ROJO

ROJO

(director/writer: Benjamín Naishtat; cinematographer: Pedro Sotero; editor: Andrés Quaranta; music: Vincent Van Warmerdam; cast: Dario Grandinetti (Claudio Morán), Alfredo Castro (Det. Sinclair), Andrea Frigerio (Susana), Laura Grandinetti (Paula), Diego Cremonesi (Diequito/El hippie), Claudio Martinez Bel (Vivas), Rafael Federman (Santi), Susana Pampin (Professor), Rudy Chernicoff (Mago), Mara Bestelli (Mabel); Runtime: 108; MPAA Rating: R; producers: Dan Wechsler/Barbara Sarasola-Day, Federico Eibuszyc; 1844 Entertainment; 2018-Argentina-in Spanish with English subtitles)

“A damning political satire thriller set in 1975 Argentina before the coup of the military junta.”

Reviewed by Dennis Schwartz

The 33-year-old Argentinean filmmaker Benjamín Naishtat (“History of Fear”/”The Movement”) comes up with a damning political satire thriller set in 1975 Argentina before the coup of the military junta. Naishtat films it in a lively 70s style that blends together the look of both film noir and a spaghetti western.

Claudio Morán (Dario Grandinetti) is a prominent local lawyer from the provincial town of Granada, who gets rich by turning a blind eye to the corrupt ruling right-wing military junta in power and by doing favors for them where he’s richly rewarded. He lives a good upper-middle-class bourgeois life with his wife Susana (Andrea Frigerio), choosing not to notice that some of his neighbors have disappeared and the country’s moral values have become debased, as he quietly participates in the corruption but still retains an air of respectability. Things surprisingly change for him when he’s at a crowded restaurant on a Saturday night and gets in a row over a table which leads to him being violently attacked by an aggressive hippie stranger (Diego Cremonesi). But he refuses to report the incident. Nevertheless things don’t end when the stranger is evicted, as three months later there’s a second encounter that reveals the stranger has self-inflicted life-threatening injuries and vanishes.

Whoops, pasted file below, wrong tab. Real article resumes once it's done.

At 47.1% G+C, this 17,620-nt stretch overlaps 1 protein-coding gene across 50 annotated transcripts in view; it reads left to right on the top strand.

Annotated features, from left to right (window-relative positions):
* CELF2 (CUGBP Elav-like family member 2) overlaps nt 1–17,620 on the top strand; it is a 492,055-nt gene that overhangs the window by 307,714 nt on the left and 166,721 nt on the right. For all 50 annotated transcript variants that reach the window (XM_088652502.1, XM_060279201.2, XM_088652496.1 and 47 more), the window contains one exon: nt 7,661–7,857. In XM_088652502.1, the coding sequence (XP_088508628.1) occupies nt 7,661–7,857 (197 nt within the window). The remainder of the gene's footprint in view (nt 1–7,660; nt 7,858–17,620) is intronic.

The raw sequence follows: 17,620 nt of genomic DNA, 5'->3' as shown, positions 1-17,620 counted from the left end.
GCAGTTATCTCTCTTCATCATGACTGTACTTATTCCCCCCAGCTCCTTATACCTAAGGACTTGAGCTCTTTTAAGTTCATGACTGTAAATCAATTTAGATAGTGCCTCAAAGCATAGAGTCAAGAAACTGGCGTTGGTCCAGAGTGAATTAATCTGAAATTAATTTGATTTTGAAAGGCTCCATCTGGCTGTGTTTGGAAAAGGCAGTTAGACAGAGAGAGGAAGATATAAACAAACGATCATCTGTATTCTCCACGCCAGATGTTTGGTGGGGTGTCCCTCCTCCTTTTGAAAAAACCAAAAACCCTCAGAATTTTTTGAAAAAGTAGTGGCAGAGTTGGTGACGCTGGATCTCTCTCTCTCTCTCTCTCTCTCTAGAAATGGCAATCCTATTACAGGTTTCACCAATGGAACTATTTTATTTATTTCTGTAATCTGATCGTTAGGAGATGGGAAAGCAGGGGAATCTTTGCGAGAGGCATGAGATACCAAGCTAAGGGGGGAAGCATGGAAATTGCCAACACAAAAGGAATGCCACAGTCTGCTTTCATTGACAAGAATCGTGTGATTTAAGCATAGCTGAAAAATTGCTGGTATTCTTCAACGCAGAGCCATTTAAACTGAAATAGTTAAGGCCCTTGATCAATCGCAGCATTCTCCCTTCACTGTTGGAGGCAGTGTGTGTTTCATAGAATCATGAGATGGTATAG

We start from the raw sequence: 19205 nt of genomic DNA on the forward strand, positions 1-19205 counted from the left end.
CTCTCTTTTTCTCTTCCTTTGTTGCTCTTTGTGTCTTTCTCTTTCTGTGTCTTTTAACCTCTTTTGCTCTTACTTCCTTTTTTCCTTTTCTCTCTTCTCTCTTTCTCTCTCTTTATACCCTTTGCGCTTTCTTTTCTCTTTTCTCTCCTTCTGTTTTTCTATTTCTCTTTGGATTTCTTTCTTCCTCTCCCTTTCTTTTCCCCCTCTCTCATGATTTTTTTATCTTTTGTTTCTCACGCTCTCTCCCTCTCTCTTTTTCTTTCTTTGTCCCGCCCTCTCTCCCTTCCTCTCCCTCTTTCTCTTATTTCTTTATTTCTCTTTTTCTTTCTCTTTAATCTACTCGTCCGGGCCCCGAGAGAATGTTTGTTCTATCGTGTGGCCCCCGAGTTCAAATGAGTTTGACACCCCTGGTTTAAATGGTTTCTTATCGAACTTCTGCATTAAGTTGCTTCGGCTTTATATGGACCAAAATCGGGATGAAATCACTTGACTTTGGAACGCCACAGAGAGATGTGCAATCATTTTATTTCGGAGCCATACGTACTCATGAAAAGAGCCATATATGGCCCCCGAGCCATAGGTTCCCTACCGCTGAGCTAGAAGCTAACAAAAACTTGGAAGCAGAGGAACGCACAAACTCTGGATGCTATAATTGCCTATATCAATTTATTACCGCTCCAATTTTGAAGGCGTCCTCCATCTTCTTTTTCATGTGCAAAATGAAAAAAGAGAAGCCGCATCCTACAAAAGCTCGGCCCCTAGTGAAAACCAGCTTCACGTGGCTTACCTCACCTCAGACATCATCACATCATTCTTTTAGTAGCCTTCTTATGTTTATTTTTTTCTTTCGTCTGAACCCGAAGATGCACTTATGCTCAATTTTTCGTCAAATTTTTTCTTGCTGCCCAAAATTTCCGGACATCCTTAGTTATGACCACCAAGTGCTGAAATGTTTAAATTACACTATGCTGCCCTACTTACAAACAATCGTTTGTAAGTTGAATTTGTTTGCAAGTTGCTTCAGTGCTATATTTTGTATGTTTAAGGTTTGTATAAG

It results in an attention-getting Chilean private detective, based in Buenos Aires, Sinclair (Alfredo Castro), retained to investigate the disappearance of the stranger. The lawyer becomes the prime suspect and is the subject of the private dick’s Columbo-like investigation. It comes to the attention of the investigator that the stranger was the brother-in-law of Claudio’s friend Vivas (Claudio Martinez Bel) and that at one time Claudio was involved in a shady deal that had him buying on the cheap an abandoned house for Vivas. It’s a house whose former inhabitants had vanished and who lost their home in an illegal politically motivated government raid.

Through a number of banal and absurd vignettes, the story of the corrupt regime unfolds and the mysterious disappearance of the stranger begins to get cleared-up, but perhaps not as fast as the viewer wants. But Naishtat is in no hurry to point his finger at all those from the middle-class who have contributed to the country’s corruption and downfall, and in the investigation of the disappearances there’s difficulty in finding anyone who is pure and innocent in these dark times.

To show these are indeed dark times,an eclipse is shown in which the sun is obscured and everything becomes dark–which is used to symbolize what Argentina has become in this corrupt period.

The Argentinean auteur leaves us to ponder that all the forced disappearances in his country took place with the complicity of society and therefore to just blame the military junta for the downfall of his country is not looking at the total picture.

It’s an unnerving and first-rate political film that brings about uncomfortable laughs and needed insights into governments that are not transparent.

REVIEWED ON 11/14/2019   GRADE: B+   https://dennisschwartzreviews.com/ 

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